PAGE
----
Todd Gill - Let's get this out of the way first: Todd Gill was awesome. Yes, I realize some Leaf fans didn't appreciate his game because he wasn't flashy and didn't seek out the spotlight and would occasionally give the puck away four or five times each shift for an entire month. Those fans are wrong. Todd Gill was awesome. He just was. Yes he was. YES HE WAS! (Throws laptop through window; opens up backup laptop; watches the "If You Want Blood" video three dozen times; throws backup laptop through window.)
Seriously, he was. If you don't agree, go find one of those anti-Gill web sites because you sir are not welcome here.
Belfour's reaction - You have to give the Eagle credit here. Most goalies would try to get up before pleading their case, but not Eddie. He starts frantically looking around and waving his arms while still sitting on his bum. He's like a toddler who just had his favorite toy stolen away from him, if by "toddler" we meant "NHL goalie" and by "favorite toy" we meant "rightfully earned playoff shutout".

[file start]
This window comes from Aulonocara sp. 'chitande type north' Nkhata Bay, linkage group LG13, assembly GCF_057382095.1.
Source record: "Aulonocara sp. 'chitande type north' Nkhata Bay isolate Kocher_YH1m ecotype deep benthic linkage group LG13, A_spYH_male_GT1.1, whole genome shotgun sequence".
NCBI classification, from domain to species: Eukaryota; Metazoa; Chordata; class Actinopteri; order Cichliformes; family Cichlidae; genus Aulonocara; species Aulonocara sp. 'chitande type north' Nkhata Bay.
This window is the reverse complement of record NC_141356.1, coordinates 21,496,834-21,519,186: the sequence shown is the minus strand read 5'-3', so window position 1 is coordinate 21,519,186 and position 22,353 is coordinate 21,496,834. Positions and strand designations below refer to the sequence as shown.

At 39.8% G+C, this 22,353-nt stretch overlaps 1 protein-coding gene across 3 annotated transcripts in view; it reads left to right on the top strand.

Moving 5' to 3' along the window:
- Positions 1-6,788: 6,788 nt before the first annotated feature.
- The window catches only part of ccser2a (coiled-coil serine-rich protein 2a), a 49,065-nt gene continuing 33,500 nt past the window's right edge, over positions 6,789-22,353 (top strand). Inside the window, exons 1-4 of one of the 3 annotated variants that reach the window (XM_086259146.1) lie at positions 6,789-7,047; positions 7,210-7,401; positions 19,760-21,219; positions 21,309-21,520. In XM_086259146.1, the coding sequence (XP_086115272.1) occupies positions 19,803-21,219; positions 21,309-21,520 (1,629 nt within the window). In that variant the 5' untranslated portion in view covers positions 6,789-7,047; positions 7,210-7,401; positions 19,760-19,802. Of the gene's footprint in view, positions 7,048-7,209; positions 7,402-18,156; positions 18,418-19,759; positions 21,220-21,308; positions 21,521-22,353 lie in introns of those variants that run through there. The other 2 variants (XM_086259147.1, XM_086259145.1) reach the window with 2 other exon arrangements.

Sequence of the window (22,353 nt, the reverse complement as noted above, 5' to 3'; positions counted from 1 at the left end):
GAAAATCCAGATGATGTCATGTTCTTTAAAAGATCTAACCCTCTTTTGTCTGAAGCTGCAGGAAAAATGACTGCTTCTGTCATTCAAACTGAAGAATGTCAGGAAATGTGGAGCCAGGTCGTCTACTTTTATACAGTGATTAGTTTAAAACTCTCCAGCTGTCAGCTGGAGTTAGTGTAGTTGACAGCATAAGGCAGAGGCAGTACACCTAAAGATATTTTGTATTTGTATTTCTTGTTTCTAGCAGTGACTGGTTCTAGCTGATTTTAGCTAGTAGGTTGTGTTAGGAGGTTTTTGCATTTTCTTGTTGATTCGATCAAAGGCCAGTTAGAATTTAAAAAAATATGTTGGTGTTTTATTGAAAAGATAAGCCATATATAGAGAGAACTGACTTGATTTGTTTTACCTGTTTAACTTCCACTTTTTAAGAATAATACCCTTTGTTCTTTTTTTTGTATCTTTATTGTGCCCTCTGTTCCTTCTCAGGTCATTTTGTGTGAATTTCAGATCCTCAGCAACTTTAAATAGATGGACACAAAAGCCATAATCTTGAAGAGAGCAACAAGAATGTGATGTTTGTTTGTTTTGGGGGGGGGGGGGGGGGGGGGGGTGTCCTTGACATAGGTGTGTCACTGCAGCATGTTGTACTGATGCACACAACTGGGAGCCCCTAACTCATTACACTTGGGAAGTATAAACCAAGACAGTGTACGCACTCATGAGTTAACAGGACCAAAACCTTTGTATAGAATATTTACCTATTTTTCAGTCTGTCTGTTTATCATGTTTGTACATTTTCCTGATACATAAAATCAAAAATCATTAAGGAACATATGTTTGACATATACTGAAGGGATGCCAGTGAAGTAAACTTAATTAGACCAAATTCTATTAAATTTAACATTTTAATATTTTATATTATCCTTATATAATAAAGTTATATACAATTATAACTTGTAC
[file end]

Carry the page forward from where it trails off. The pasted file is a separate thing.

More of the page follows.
Clark's reaction - Not only does he completely ignore Belfour's hysterics, but he does the arms-up-in-the-air-360-degree-spin celebration from NHL 93. The only difference from the video game is that his sore-loser opponent isn't trying to body check him as many times as possible before the celebration ends.
The officials - Referee Bill McCreary arrives to find out why Belfour is upset. Linesman Mark Vines arrives to listen in on the conversation. Kevin Collins arrives because god forbid there be one hockey play from the 1990s that doesn't involve a wide-eyed Kevin Collins showing up and then looking around frantically for no reason.